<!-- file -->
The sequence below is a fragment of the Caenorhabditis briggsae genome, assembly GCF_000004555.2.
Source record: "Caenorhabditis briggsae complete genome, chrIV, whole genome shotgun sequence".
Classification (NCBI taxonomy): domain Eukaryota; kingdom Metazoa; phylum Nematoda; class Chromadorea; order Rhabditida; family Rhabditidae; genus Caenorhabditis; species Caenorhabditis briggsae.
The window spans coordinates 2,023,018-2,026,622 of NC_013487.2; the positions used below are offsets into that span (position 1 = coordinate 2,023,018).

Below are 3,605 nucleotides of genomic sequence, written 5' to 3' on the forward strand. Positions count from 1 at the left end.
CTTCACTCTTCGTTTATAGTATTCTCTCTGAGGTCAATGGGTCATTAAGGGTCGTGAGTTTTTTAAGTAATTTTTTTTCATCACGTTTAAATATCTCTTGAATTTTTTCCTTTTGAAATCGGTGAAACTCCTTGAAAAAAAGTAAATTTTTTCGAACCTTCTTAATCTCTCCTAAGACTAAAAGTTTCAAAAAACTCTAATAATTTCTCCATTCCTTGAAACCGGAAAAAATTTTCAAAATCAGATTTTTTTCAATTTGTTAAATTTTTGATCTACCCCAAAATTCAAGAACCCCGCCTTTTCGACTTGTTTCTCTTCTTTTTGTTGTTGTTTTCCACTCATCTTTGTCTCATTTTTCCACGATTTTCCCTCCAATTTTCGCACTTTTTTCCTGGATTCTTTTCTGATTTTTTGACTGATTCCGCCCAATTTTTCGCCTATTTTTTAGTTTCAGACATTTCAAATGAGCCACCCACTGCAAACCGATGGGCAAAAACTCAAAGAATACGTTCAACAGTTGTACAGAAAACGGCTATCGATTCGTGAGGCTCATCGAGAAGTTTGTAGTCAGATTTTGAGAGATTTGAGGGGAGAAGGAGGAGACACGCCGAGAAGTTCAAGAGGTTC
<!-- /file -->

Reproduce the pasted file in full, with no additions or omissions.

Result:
The sequence below is a fragment of the Caenorhabditis briggsae genome, assembly GCF_000004555.2.
Source record: "Caenorhabditis briggsae complete genome, chrIV, whole genome shotgun sequence".
Classification (NCBI taxonomy): domain Eukaryota; kingdom Metazoa; phylum Nematoda; class Chromadorea; order Rhabditida; family Rhabditidae; genus Caenorhabditis; species Caenorhabditis briggsae.
The window spans coordinates 2,023,018-2,026,622 of NC_013487.2; the positions used below are offsets into that span (position 1 = coordinate 2,023,018).

Below are 3,605 nucleotides of genomic sequence, written 5' to 3' on the forward strand. Positions count from 1 at the left end.
CTTCACTCTTCGTTTATAGTATTCTCTCTGAGGTCAATGGGTCATTAAGGGTCGTGAGTTTTTTAAGTAATTTTTTTTCATCACGTTTAAATATCTCTTGAATTTTTTCCTTTTGAAATCGGTGAAACTCCTTGAAAAAAAGTAAATTTTTTCGAACCTTCTTAATCTCTCCTAAGACTAAAAGTTTCAAAAAACTCTAATAATTTCTCCATTCCTTGAAACCGGAAAAAATTTTCAAAATCAGATTTTTTTCAATTTGTTAAATTTTTGATCTACCCCAAAATTCAAGAACCCCGCCTTTTCGACTTGTTTCTCTTCTTTTTGTTGTTGTTTTCCACTCATCTTTGTCTCATTTTTCCACGATTTTCCCTCCAATTTTCGCACTTTTTTCCTGGATTCTTTTCTGATTTTTTGACTGATTCCGCCCAATTTTTCGCCTATTTTTTAGTTTCAGACATTTCAAATGAGCCACCCACTGCAAACCGATGGGCAAAAACTCAAAGAATACGTTCAACAGTTGTACAGAAAACGGCTATCGATTCGTGAGGCTCATCGAGAAGTTTGTAGTCAGATTTTGAGAGATTTGAGGGGAGAAGGAGGAGACACGCCGAGAAGTTCAAGAGGTTC